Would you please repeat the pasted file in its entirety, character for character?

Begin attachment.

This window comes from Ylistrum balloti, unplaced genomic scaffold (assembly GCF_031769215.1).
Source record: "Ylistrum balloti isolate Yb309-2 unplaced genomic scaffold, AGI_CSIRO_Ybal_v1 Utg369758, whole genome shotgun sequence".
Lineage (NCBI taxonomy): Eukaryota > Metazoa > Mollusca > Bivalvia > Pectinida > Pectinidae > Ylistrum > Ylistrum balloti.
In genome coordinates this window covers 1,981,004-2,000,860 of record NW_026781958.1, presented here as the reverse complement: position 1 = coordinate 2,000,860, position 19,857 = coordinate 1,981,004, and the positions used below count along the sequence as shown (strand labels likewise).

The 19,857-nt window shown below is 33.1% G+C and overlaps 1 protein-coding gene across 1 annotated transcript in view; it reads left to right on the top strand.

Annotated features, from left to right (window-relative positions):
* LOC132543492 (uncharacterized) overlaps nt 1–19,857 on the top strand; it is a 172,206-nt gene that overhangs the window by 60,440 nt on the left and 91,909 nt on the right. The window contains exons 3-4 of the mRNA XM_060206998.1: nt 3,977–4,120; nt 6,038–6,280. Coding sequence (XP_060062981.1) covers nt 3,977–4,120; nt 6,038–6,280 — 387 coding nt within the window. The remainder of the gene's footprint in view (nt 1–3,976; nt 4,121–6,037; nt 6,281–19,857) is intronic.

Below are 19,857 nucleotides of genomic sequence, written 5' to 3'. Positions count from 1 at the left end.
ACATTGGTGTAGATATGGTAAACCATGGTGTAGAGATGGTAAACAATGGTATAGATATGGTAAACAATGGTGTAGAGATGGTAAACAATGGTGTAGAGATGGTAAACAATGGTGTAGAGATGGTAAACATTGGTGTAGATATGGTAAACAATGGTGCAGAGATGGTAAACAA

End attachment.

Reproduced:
This window comes from Ylistrum balloti, unplaced genomic scaffold (assembly GCF_031769215.1).
Source record: "Ylistrum balloti isolate Yb309-2 unplaced genomic scaffold, AGI_CSIRO_Ybal_v1 Utg369758, whole genome shotgun sequence".
Lineage (NCBI taxonomy): Eukaryota > Metazoa > Mollusca > Bivalvia > Pectinida > Pectinidae > Ylistrum > Ylistrum balloti.
In genome coordinates this window covers 1,981,004-2,000,860 of record NW_026781958.1, presented here as the reverse complement: position 1 = coordinate 2,000,860, position 19,857 = coordinate 1,981,004, and the positions used below count along the sequence as shown (strand labels likewise).

The 19,857-nt window shown below is 33.1% G+C and overlaps 1 protein-coding gene across 1 annotated transcript in view; it reads left to right on the top strand.

Annotated features, from left to right (window-relative positions):
* LOC132543492 (uncharacterized) overlaps nt 1–19,857 on the top strand; it is a 172,206-nt gene that overhangs the window by 60,440 nt on the left and 91,909 nt on the right. The window contains exons 3-4 of the mRNA XM_060206998.1: nt 3,977–4,120; nt 6,038–6,280. Coding sequence (XP_060062981.1) covers nt 3,977–4,120; nt 6,038–6,280 — 387 coding nt within the window. The remainder of the gene's footprint in view (nt 1–3,976; nt 4,121–6,037; nt 6,281–19,857) is intronic.

Below are 19,857 nucleotides of genomic sequence, written 5' to 3'. Positions count from 1 at the left end.
ACATTGGTGTAGATATGGTAAACCATGGTGTAGAGATGGTAAACAATGGTATAGATATGGTAAACAATGGTGTAGAGATGGTAAACAATGGTGTAGAGATGGTAAACAATGGTGTAGAGATGGTAAACATTGGTGTAGATATGGTAAACAATGGTGCAGAGATGGTAAACAA